Wednesday, Jan. 26, 2022 |
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This letter is in regard to the front page article found in the July 5 issue of The Garden Island, titled “Kaua’i man sues over jump injury.” I am a 30-year-old primary school teacher. I have taken a year long sabbatical to travel the globe, to learn about different cultures and peoples. The final leg of my journey was Kaua’i.
I wanted a gentle transition back to mainland U.S.A. But, even in paradise, I was smacked in the face with the absurdities unfortunately being woven into our culture. I was appalled to read the mentioned article. I had forgotten how irresponsible Americans can be. It is a terrible tragedy Mr. Landsell has become a quadriplegic. I cannot possibly understand what his life is like now. I do wish Mr. Landsell and his family peace on their difficult journey of accepting his life now. Their acceptance of this reality is not an easy one. Yet, painfully true, he did have a choice. I am shocked at the number of people in our society who simply do not take responsibility for themselves and their actions. If individuals are unable to accept the truth, then how can we as a society expect corporations, government and particularly our children to own up to consequences? We have forgotten the responsibility of our actions have consequences. These consequences are ours, not others when the outcome is bad. Unowned behaviors affect not only the individual but society as a whole. Individuals suing because of a mistake they’ve made affects everyone. Why didn’t Mr. Landsell check the depth of the water before diving in? This unfortunate, yet avoidable consequence has changed his life forever. Now he wants to blame the state and property owners. He made the decision to jump, not the property owners nor the state. Don’t we have enough rules, regulations and especially fears imposed upon us because of others’ failures to accept personal responsibility? Sadly, people are finding blaming an easier method than accepting responsibility. We blame teachers, yet fail to look at our parenting skills. We blame government, yet we have voted them in. We blame each other, yet refuse to see it takes two, etc. I hope the point is understood. It is time for everyone to wake up, take responsibility (especially when it is not a good outcome) for themselves and their actions. Remember what you learned in kindergarten? If you spilled it, you clean it up. Help may be needed, but it is the sole responsibility of the individual to clean the mess. It is very basic, but not always easy. There are freak accidents. Tree limbs falling, earthquakes, etc. These are no one’s choices, simply situations to be dealt with. When a choice is available, the results are the individual’s to be dealt with. We may not always like the outcome. We sometimes wish we could go back and change things. The truth is we must accept things and stop blaming.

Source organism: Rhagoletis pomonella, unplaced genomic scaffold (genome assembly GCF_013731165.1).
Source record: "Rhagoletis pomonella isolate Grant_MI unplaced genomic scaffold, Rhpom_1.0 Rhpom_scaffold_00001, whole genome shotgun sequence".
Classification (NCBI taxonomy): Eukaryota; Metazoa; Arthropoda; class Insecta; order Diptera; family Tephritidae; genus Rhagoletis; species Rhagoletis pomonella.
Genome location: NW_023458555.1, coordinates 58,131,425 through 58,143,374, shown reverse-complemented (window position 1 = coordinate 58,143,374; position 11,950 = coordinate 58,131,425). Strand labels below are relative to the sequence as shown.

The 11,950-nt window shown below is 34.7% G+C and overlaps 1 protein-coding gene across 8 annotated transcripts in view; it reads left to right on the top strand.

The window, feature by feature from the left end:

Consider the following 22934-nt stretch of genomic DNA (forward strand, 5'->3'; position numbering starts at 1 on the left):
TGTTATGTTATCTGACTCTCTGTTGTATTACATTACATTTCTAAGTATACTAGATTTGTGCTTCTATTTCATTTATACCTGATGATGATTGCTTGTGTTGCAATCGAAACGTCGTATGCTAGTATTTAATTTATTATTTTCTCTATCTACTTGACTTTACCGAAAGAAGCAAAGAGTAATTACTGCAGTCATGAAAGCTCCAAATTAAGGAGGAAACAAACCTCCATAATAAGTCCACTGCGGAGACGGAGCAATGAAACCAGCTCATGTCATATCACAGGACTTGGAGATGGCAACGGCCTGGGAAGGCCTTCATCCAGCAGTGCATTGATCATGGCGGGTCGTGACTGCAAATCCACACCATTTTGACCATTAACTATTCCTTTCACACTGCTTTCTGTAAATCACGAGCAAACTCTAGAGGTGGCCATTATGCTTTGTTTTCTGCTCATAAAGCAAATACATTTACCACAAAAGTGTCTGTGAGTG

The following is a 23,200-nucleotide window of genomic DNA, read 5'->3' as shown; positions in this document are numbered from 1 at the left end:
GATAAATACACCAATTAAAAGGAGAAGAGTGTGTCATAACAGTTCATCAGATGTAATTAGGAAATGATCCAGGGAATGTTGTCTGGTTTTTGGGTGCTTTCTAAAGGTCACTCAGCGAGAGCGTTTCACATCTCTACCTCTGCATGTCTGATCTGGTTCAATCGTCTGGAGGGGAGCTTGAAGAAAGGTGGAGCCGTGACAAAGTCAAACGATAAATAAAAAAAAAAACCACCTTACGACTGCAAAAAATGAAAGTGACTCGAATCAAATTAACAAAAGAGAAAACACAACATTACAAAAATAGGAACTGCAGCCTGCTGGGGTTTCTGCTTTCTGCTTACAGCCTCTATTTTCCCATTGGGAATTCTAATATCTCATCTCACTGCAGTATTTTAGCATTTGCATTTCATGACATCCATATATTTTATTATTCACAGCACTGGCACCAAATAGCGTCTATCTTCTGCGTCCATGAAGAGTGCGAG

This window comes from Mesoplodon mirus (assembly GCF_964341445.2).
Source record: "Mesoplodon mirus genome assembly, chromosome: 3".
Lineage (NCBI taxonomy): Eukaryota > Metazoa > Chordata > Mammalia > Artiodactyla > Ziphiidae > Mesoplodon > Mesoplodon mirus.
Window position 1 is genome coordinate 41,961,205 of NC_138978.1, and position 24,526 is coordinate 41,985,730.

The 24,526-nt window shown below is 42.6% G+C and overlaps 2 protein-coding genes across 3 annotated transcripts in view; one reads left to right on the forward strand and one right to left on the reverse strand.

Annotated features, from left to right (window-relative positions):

JENNIFER L. WURST Bridgewater, N.J.
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